Are you more at peace and healthier not having your father in your life? If so, then I think I don’t think you need to carry around guilt about your decision. It doesn’t matter if your brother agrees with you or not. He has to live his life the best way he knows how and so do you. I would ask your brother not to bring it up anymore. Your brother doesn’t have to agree with all of your choices but he does need to not talk about his opinion on matter that is settled for you.

  5. Not A Princess says:

    This was all three YEARS ago, why is your brother harping on this now? Is this a way for him to deflect his own challenged relationship with your father? It’s much easier to blame someone else for ‘the problem’ than to realize that it’s yours to deal with.

  6. Avatar photo Guy Friday says:

    was it wrong of me to expect my father to come to my wedding even though his wife was not invited for what I believe was a valid reason?

    Yes, it was. I know people disagree with me, but I think it was. I’m not saying you were wrong not to invite his new wife given what she put you through. But they’re married whether you like it or not, and I think you knew that inviting him but not her would result in him not wanting to come, and I think a small part of you anticipated this reaction and made your choice specifically to elicit this outcome. So while I’m not suggesting that your actions reflect poorly on you or anything like that, I AM saying that your expectation of your father was unfair and unreasonable, and on that one point I disagree with you.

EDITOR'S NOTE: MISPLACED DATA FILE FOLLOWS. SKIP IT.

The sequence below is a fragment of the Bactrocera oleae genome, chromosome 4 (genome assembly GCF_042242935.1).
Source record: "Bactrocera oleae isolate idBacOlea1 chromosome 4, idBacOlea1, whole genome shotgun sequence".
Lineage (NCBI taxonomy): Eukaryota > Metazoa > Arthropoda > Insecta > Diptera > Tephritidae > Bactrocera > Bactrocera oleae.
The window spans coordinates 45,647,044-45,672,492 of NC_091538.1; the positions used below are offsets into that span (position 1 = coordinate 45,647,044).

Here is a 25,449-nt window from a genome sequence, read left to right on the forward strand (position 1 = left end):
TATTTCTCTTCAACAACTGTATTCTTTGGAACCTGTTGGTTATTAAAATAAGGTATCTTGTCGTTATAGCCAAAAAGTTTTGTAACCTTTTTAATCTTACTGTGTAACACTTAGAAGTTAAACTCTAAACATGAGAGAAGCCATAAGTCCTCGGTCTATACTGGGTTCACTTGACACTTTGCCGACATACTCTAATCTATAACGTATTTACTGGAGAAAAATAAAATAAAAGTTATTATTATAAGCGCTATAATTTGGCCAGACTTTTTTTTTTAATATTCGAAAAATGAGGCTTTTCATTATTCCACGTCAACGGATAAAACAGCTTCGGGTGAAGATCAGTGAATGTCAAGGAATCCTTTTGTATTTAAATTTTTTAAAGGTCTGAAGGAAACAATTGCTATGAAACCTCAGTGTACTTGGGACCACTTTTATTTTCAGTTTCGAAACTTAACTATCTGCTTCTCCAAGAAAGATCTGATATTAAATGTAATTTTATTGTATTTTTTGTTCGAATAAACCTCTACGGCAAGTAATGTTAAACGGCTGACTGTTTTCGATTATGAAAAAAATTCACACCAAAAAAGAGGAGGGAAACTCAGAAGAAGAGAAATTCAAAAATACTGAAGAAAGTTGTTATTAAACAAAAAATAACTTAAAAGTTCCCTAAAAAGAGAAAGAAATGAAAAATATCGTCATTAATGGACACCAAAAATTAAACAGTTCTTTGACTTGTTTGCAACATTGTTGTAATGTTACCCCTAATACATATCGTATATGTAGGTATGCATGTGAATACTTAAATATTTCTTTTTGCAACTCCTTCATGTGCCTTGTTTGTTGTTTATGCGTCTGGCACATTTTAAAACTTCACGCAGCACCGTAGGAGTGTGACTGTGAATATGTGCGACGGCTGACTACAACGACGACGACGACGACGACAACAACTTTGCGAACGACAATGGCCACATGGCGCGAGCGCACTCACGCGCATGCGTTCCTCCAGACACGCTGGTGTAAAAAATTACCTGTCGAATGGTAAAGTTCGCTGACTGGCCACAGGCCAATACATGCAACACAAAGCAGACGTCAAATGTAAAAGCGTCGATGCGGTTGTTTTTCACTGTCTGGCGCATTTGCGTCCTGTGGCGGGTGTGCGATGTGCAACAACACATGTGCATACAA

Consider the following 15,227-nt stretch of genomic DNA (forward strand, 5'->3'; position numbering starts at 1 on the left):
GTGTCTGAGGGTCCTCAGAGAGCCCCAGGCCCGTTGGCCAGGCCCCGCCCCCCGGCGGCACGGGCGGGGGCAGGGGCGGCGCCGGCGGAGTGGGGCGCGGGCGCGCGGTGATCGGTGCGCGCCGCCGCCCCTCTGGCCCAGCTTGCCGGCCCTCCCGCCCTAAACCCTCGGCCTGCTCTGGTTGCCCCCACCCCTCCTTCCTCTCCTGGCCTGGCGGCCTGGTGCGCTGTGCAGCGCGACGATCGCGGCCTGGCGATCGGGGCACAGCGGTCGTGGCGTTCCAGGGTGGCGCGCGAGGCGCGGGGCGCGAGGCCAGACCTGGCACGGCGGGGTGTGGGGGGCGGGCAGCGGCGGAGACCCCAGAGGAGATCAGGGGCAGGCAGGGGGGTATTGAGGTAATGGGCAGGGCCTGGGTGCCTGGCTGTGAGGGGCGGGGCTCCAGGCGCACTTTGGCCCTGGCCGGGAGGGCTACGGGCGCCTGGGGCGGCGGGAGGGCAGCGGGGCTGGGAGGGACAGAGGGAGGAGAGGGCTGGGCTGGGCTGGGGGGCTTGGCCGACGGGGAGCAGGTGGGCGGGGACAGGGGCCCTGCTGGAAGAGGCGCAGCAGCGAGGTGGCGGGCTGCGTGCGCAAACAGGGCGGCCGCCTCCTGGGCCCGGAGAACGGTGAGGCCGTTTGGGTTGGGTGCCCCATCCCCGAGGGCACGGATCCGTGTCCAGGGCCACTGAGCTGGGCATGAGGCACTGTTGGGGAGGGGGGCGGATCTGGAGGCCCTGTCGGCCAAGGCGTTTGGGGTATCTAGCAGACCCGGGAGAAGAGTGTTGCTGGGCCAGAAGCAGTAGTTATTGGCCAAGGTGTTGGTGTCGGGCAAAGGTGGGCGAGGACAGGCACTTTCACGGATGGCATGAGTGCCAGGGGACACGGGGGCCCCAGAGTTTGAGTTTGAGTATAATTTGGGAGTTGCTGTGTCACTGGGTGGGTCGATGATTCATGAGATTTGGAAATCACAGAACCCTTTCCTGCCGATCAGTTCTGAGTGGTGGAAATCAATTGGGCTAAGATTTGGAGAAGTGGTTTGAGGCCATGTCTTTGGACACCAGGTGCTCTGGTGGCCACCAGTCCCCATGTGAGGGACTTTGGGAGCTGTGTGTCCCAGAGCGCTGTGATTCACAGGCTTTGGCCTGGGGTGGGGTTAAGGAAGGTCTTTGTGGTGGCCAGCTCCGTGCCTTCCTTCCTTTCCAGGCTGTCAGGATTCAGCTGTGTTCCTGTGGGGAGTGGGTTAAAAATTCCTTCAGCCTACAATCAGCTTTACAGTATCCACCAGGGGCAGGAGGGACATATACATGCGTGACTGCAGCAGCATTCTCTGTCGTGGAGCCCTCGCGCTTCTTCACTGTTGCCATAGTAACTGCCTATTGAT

Let me put it this way: you’re married now, so imagine that at some point in the future you do something to upset a member of your husband’s family. Now imagine that this family member gets engaged and is planning a wedding and wants your husband in the wedding party but doesn’t want you there because you offended him or her. How would you want your husband to respond? Because I think a lot of us, in that situation, would have at least a small part of us want our spouse to say “Look, we’re a package deal, so it’s either both of us or neither of us,” because it means to us that they put us before anyone else. And if you did reflect and ended up saying to your husband “Go, and enjoy yourself, and I’ll see you when you get back,” and you wrote in to talk about it, how would you feel if the collective response was “Well, that’s what you were supposed to do, so it’s nothing special?” You’d feel a little disappointed.

    Look, it sounds like you have a lot of good reasons to be wary of any relationship with your father. All I’m saying is him not showing up to your wedding isn’t one of them when you chose to exclude his wife. On that sole point, I think it’s fair to be empathetic, because it was a no-win situation for him.

    1. A lot of truth is what GF said, which was more reason to simply not invite either of them.

    2. dinoceros says:

      I’d agree that it should have probably been predicted that he wouldn’t come. A lot of people wouldn’t come without their spouse, more so if it’s a guy who doesn’t have much of a bond with his kids.